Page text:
Sylvia Arthur is a narrative nonfiction writer from the U.K. She has written for Clutch magazine, The Guardian, the BBC and News Africa magazine. She is currently working on a book of interconnected essays called African and Other Curse Words.
Fem: In the reading you gave for your upcoming work African, & Other Curse Words, you talk about your experience as a black woman from the U.K. living in Brussels. You say, “If I said I was British, they would say I was African. If I said I was African, they would question why I spoke English, why I spoke it with an English accent, and why I spoke it so fluently.” Can you talk a little bit about that feeling of not really belonging to any of the categories people had for you?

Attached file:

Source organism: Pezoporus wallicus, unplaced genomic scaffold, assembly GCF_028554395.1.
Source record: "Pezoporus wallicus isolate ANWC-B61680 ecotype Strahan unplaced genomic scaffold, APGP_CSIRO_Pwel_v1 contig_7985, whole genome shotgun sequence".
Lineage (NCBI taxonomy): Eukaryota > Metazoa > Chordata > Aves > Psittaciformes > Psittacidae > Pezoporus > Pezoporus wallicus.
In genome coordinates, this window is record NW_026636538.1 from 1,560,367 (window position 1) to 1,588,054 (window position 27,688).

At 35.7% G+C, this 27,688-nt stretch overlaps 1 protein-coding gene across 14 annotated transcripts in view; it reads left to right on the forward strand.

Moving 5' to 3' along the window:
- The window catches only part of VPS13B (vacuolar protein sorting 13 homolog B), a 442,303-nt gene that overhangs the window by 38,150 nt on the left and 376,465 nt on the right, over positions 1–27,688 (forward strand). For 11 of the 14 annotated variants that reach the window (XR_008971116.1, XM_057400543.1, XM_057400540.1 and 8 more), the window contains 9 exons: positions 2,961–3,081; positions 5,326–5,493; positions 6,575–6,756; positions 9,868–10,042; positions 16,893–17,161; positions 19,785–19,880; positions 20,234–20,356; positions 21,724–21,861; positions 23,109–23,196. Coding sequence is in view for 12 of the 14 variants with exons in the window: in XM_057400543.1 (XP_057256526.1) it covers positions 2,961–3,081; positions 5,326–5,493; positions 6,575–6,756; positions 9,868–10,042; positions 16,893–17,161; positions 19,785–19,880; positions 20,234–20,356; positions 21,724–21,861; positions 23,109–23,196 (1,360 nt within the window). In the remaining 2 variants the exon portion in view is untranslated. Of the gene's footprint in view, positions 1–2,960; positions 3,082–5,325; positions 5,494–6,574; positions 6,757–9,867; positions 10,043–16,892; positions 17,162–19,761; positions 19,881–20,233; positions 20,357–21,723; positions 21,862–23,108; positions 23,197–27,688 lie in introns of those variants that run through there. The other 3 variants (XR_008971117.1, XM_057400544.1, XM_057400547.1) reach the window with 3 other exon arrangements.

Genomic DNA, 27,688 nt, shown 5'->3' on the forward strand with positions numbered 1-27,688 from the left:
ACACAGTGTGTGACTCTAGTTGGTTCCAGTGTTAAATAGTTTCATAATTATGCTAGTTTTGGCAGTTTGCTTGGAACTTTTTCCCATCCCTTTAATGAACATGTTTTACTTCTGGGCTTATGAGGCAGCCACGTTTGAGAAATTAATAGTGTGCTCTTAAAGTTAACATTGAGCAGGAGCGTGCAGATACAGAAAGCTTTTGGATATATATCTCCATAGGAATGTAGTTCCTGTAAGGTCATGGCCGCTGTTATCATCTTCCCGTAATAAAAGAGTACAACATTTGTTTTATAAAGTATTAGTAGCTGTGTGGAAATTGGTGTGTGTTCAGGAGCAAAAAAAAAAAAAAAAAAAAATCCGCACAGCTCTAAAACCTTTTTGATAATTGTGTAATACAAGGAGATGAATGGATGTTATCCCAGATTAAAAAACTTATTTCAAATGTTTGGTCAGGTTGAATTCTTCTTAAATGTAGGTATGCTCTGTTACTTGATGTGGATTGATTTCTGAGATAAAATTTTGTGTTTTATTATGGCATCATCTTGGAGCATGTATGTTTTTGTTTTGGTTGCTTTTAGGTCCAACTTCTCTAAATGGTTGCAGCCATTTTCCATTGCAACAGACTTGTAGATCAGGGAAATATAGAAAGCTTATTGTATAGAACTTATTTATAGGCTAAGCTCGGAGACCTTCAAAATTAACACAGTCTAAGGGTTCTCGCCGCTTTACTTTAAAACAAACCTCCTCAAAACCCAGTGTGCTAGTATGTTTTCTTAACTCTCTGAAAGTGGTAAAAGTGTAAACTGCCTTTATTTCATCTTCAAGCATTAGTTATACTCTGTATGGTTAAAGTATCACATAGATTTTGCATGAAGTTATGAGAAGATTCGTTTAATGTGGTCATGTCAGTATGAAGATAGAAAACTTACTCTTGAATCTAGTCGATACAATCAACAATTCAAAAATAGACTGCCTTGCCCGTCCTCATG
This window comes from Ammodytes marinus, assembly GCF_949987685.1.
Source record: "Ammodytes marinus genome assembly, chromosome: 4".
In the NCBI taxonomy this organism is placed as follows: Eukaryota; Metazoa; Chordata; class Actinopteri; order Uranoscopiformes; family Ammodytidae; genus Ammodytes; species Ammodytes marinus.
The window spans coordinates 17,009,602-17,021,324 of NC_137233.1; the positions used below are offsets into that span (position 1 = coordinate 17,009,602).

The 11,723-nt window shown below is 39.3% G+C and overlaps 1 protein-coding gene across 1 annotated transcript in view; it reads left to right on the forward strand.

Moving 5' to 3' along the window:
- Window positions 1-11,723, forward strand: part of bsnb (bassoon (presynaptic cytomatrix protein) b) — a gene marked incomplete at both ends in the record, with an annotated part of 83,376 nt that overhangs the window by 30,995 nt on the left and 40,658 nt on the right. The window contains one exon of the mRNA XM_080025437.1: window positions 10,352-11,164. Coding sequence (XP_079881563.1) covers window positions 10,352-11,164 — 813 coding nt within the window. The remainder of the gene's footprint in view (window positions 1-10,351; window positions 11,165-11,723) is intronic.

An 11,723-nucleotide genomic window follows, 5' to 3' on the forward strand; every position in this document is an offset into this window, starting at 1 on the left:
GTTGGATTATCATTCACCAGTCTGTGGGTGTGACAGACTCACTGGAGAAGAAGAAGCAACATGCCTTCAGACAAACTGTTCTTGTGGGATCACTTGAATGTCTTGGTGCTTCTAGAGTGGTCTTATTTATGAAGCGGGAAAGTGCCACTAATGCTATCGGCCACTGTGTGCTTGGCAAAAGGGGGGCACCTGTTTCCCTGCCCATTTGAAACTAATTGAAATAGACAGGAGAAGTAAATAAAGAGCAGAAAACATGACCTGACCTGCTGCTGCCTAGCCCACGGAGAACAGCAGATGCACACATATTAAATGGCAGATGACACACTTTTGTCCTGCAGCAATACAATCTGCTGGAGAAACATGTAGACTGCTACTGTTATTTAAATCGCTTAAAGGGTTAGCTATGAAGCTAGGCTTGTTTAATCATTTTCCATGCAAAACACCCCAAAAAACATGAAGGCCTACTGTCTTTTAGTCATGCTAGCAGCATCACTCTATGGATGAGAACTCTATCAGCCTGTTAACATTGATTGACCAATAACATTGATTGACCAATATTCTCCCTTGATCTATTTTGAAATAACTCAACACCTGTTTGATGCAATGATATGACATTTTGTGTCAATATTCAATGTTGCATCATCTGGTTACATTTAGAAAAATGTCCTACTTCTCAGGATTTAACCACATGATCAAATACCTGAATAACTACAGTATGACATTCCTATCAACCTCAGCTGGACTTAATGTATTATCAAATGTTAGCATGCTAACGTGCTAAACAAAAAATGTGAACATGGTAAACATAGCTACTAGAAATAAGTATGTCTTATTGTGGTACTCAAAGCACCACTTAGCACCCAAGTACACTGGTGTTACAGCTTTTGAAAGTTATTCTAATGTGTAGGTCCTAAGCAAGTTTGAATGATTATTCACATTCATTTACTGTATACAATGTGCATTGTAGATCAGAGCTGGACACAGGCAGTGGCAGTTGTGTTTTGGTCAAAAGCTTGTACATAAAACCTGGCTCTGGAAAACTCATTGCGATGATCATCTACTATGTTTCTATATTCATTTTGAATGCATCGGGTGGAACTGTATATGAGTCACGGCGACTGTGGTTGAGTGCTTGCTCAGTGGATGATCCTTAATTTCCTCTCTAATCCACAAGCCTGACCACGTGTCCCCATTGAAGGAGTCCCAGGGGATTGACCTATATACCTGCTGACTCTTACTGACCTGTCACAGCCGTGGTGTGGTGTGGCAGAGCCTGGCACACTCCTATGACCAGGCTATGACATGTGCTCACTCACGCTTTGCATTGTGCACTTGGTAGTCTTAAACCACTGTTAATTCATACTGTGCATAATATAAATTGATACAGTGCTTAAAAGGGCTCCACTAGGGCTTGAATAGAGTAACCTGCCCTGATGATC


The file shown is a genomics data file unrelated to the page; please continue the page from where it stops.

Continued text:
Sylvia Arthur: It’s not so much about not belonging as not being accepted. I think they’re two interrelated but slightly different things. I belong to all of those categories, but people wanted to pigeonhole me into one, reducing me to something they could easily understand rather than trying to comprehend the complexity of who I am. But belonging has as much to do with the internal as the external. I know what I am, who I am, and where I belong, yet it’s so frustrating to tell the truth and be consistently interrogated, which is when you start doubting yourself and what you know to be true. It’s not only frustrating, it’s disorientating, infuriating, and nauseating. It’s like emotional waterboarding. I am Black British, or British Ghanaian, or Ghanaian British. I see no contradiction in that, but the Europeans I encountered just wouldn’t, or couldn’t, accept that. Continue reading “Featured Fem | Meet Sylvia Arthur”